qr code generator c# Lesson 1: Implementing Spatial Data Types in C#

Generation QR Code ISO/IEC18004 in C# Lesson 1: Implementing Spatial Data Types

Lesson 1: Implementing Spatial Data Types
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OGc StanDaRDS ORGanizatiOn
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For more information about the Open Geospatial Consortium (OGC) and the associated standards, see http://www.opengeospatial.org/.
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Well-known text (Wkt)
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A standard created by the OGC used to represent text-based descriptions of geospatial objects.
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Well-known binary (Wkb) The binary equivalent to WKT, which is sometimes used to transfer and store spatial data. Methods
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Actions an object can perform. Methods designed to work with geometry and
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geography data types.
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Object
A collection of properties and methods that provide a defined functionality.
instantiation The process of producing a particular instance of an object based on the object s properties and methods.
A reference ID associated with a specific model of the earth. These IDs reference the European Petroleum Survey Group (EPSG) standard identification system. For example, SRID 4326, the default geography SRID, maps to the WGS 84 standard. Since geometry data types can exist in undefined planar space, the default geometry SRID is 0, representing undefined planar space.
Spatial Reference identifier (SRiD)
More info
WGS 84
For more information about the WGS 84 system and additional geodetic standards, see http://www.ngs.noaa.gov/faq.shtml#WGS84.
A group of 11 spatial data objects designed to allow you to work with geometrical or geographical data. Only seven of these objects are instantiable in a database. The spatial instance types are part of the GeometryCollection and are built in a hierarchy. Each object receives properties from its parent object in the class hierarchy, as shown in Figure 8-1.
instance types (or spatial data objects)
Geometry
Surface
Curve
Point
GeomCollection
Polygon
LineString
MultiSurface
MultiCurve
MultiPoint
MultiPolygon
FiGURe 8-1 Spatial instance types class hierarchy
MultiLineString
Extending Microsoft SQL Server Functionality with the Spatial, Full-Text Search, and Service Broker
Both the geometry and geography data types support these spatial instance types (data objects). As indicated by the gray boxes in Figure 8-1, the Point, LineString, Polygon, MultiPolygon, MultiLineString, MultiPoint, and GeomCollection instance types can be instantiated in your SQL Server databases. The white boxes represent spatial instance types that are used to define general properties that are inherited by objects below them but are not complete enough to be instantiated on their own.
Restrictions When Using the geography Data Type
When you use the geography data type, each geography instance must fit inside a single hemisphere. You cannot store objects larger than a hemisphere. We typically think of hemispheres as the Northern, Southern, Eastern, and Western Hemispheres, but this is not the case with the geography data type. For the geography data type, a hemisphere simply represents one half of the globe. In addition, if you use a geography data type that requires the input of two or more geography instances, and the results from the methods do not fit inside a single hemisphere, the output returns NULL. Finally, when you use a WKT or WKB representation, the results must fit inside a single hemisphere or the system throws an ArgumentException.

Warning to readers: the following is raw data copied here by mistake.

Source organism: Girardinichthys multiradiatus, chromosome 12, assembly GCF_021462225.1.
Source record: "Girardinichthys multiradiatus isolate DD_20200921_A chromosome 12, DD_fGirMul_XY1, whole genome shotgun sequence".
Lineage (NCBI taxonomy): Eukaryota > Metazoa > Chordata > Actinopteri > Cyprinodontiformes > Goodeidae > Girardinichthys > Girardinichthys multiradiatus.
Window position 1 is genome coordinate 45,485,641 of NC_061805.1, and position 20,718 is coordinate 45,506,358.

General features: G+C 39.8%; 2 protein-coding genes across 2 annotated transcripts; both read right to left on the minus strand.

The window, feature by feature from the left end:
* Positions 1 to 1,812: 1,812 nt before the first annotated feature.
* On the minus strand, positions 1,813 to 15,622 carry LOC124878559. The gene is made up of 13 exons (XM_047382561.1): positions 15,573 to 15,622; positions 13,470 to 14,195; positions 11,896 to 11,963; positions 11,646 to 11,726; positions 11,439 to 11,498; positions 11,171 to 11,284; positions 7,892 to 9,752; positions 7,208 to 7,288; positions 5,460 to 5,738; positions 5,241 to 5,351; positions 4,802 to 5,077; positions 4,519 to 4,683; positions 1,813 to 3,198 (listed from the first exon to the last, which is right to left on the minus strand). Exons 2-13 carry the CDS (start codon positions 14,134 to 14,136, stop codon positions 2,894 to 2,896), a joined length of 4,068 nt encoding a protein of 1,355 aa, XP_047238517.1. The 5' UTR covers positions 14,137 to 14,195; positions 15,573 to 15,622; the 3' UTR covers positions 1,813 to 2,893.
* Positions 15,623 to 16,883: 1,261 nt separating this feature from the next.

Instantiating Spatial Data Types
Before you can instantiate spatial data types, you must create a table that includes a column defined with the geometry or geography data type. For our examples in this chapter, we use the geography data type. The following sample code creates a table named Museum. The Location column holds geospatial data for the museum location:
CREATE TABLE Museum (MuseumID int IDENTITY PRIMARY KEY, MuseumName nchar(50), MuseumAddress nvarchar(200), Location geography);
Once you have created the table with a geography column, you can instantiate the spatial data type by inserting geodetic data, such as latitude and longitude, into the table. There are a large number of methods available to allow you to enter information of different formats into the geography column. The Point extended static geography method constructs an instance representing a point that includes information on the longitude, latitude, and SRID.
iMPortant
ORDeR OF aRGUMentS
It is important to remember that geospatial data is frequently referred to in terms of latitude followed by longitude. If you used a Community Technology Preview (CTP) release of SQL Server 2008 prior to CTP 6, the order of the commands was also latitude followed by longitude. Beginning with CTP 6 and in the final release of SQL Server 2008, Microsoft put the arguments in the order of longitude followed by latitude, in response to user input. Depending on the version of SQL Server Books Online that you are using, the syntax for the spatial methods might have the longitude and latitude values reversed.
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